An airman at Goodfellow Air Force Base, Texas 1970

Photographs by Michael Broschat

I’m rather surprised that I didn’t take more pictures while at Goodfellow than I appear to have taken. Evidently, I borrowed my wife’s Canon 7 (a fine rangefinder camera that was almost certainly among the last produced—except by Leica, which created that kind of camera), and took a series of portraits with the 100mm lens she had for it.

Among fellow Chinese linguists, you’ll see Richard Blackwell, Tom Barrett, Mike Van Dzura, and John Koomen. Stuart Becker had grown up in Germany and, I’m sure, passed the German test without going to language school. He learned radio usage at Goodfellow. A future co-worker of mine worked with Stu in Germany. Stu realized a teenage dream while at Goodfellow—he bought an old Thunderbird. He used it one night to take three or four of us to our first porn film. Today, that film could be used as a lingerie ad on network TV but in those days it was hard core. The other two gentlemen are only vaguely but namelessly familiar.

Richard was a friend by fate. We were together at Oakland Induction Center in November 1969, and soon learned that we were on the way to the same place (well, everyone had to do Basic but I believe he also had the voice job guarantee that I had). So, we did Basic together, language school together, and airborne together, ending up at Kadena on Okinawa. We were not on the same crew but of course worked together a lot when on a Torii Station shift. And I owe Richard a tremendous favor.

When we arrived at Kadena, we were given a group tour of the facility at Torii Station (our workplace when not flying). I remember one of the sergeants in charge of paper work, a career airman, telling us that although they made their best effort to keep track of the various aspects of individual careers, mistakes happen. He said that most of these records were of importance to career folks, which flipped a little switch in my head turning off whatever else he said.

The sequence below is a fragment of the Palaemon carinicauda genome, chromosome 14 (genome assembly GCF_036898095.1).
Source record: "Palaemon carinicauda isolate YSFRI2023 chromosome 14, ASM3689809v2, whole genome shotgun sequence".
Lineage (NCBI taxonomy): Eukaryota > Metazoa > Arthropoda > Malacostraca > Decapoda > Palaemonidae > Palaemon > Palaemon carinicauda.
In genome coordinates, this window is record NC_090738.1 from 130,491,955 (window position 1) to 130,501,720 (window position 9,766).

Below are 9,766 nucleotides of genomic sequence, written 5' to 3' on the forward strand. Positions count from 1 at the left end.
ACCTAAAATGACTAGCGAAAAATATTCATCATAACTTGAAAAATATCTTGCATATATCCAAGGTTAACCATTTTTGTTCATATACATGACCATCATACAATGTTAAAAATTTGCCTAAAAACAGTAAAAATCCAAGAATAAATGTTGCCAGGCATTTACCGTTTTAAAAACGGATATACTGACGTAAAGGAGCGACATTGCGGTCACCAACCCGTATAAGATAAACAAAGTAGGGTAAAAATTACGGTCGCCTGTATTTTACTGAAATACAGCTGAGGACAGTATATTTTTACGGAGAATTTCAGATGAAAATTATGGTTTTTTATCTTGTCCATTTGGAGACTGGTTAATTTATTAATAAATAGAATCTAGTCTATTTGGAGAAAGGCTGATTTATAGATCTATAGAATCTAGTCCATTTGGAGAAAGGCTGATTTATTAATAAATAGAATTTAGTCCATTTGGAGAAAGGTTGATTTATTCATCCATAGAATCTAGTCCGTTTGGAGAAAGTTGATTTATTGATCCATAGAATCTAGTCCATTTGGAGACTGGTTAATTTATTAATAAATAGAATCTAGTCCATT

I got out a couple months early to begin school at the University of Washington, and when I went to register an official there asked me whether I'd served in Vietnam. “Well, I have the Vietnam Service Medal,” I replied. He asked to see my DD-214, which I showed him. “Nothing here,” he noticed. I looked, and he was right. All the Air Medals but no mention of the Vietnam award. Knowing Richard was still flying at Kadena, I quickly wrote him and asked him to get a letter from Hank ??, the AMS of our crew when I left. He did so, Hank did so, and I was rewarded with the Washington State bennie for Vietnam veterans—tuition at the level it would have been in 1967 or so. The end result of this benefit was that I would attend school at UW for a minimal fee and also receive four years of GI Bill (which I would have gotten anyway). Thanks, Richard and Hank!